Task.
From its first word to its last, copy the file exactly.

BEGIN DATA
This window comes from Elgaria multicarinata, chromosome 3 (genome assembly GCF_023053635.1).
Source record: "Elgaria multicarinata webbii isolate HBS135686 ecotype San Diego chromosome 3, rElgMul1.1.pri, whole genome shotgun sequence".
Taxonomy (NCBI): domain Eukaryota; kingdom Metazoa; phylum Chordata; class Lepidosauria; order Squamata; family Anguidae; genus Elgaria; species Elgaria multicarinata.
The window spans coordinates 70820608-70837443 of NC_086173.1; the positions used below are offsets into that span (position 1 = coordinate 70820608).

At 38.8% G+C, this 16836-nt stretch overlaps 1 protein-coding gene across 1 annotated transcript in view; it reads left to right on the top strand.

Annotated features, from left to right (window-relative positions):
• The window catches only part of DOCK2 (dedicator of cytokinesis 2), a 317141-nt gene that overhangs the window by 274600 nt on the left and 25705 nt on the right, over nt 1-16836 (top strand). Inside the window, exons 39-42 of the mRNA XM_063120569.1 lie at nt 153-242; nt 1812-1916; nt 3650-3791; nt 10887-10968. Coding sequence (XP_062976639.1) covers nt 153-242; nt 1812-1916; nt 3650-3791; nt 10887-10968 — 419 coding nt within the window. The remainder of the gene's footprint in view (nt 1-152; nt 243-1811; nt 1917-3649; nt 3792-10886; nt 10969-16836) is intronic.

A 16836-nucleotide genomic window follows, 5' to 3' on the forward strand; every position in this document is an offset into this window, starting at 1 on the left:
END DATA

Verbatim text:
This window comes from Elgaria multicarinata, chromosome 3 (genome assembly GCF_023053635.1).
Source record: "Elgaria multicarinata webbii isolate HBS135686 ecotype San Diego chromosome 3, rElgMul1.1.pri, whole genome shotgun sequence".
Taxonomy (NCBI): domain Eukaryota; kingdom Metazoa; phylum Chordata; class Lepidosauria; order Squamata; family Anguidae; genus Elgaria; species Elgaria multicarinata.
The window spans coordinates 70820608-70837443 of NC_086173.1; the positions used below are offsets into that span (position 1 = coordinate 70820608).

At 38.8% G+C, this 16836-nt stretch overlaps 1 protein-coding gene across 1 annotated transcript in view; it reads left to right on the top strand.

Annotated features, from left to right (window-relative positions):
• The window catches only part of DOCK2 (dedicator of cytokinesis 2), a 317141-nt gene that overhangs the window by 274600 nt on the left and 25705 nt on the right, over nt 1-16836 (top strand). Inside the window, exons 39-42 of the mRNA XM_063120569.1 lie at nt 153-242; nt 1812-1916; nt 3650-3791; nt 10887-10968. Coding sequence (XP_062976639.1) covers nt 153-242; nt 1812-1916; nt 3650-3791; nt 10887-10968 — 419 coding nt within the window. The remainder of the gene's footprint in view (nt 1-152; nt 243-1811; nt 1917-3649; nt 3792-10886; nt 10969-16836) is intronic.

A 16836-nucleotide genomic window follows, 5' to 3' on the forward strand; every position in this document is an offset into this window, starting at 1 on the left: